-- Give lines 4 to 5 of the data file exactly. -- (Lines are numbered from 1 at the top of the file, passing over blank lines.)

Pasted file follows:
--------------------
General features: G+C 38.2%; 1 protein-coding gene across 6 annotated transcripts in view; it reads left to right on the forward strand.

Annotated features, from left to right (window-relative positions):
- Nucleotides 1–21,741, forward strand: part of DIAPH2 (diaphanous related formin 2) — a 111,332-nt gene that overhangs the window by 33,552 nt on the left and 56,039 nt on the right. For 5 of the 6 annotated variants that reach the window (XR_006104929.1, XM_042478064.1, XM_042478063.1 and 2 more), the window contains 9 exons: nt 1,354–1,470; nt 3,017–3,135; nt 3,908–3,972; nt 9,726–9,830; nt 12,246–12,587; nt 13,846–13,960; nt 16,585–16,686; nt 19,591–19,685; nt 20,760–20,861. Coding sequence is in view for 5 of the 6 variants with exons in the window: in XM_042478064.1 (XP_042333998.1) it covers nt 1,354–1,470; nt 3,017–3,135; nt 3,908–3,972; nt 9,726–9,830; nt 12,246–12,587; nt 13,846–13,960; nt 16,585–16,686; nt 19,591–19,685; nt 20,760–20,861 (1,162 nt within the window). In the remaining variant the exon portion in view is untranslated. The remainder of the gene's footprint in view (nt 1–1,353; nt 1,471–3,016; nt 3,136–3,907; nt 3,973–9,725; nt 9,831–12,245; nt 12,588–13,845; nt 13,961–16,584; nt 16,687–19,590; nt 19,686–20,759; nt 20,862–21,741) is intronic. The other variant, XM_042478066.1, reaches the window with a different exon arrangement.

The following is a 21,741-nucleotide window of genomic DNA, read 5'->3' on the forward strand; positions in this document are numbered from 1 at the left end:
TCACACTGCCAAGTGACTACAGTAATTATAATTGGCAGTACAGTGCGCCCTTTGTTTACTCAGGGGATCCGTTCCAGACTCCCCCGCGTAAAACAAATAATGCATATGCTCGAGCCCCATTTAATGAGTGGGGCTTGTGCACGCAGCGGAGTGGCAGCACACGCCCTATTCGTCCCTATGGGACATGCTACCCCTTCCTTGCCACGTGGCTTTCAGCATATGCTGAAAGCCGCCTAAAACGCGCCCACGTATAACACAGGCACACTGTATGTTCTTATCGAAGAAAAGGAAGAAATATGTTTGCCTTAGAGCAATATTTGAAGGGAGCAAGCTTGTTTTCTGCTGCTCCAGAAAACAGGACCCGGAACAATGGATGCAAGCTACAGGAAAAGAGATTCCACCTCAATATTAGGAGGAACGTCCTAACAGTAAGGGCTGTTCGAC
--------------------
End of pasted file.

The following is a 21,741-nucleotide window of genomic DNA, read 5'->3' on the forward strand; positions in this document are numbered from 1 at the left end:
TCACACTGCCAAGTGACTACAGTAATTATAATTGGCAGTACAGTGCGCCCTTTGTTTACTCAGGGGATCCGTTCCAGACTCCCCCGCGTAAAACAAATAATGCATATGCTCGAGCCCCATTTAATGAGTGGGGCTTGTGCACGCAGCGGAGTGGCAGCACACGCCCTATTCGTCCCTATGGGACATGCTACCCCTTCCTTGCCACGTGGCTTTCAGCATATGCTGAAAGCCGCCTAAAACGCGCCCACGTATAACACAGGCACACTGTATGTTCTTATCGAAGAAAAGGAAGAAATATGTTTGCCTTAGAGCAATATTTGAAGGGAGCAAGCTTGTTTTCTGCTGCTCCAGAAAACAGGACCCGGAACAATGGATGCAAGCTACAGGAAAAGAGATTCCACCTCAATATTAGGAGGAACGTCCTAACAGTAAGGGCTGTTCGAC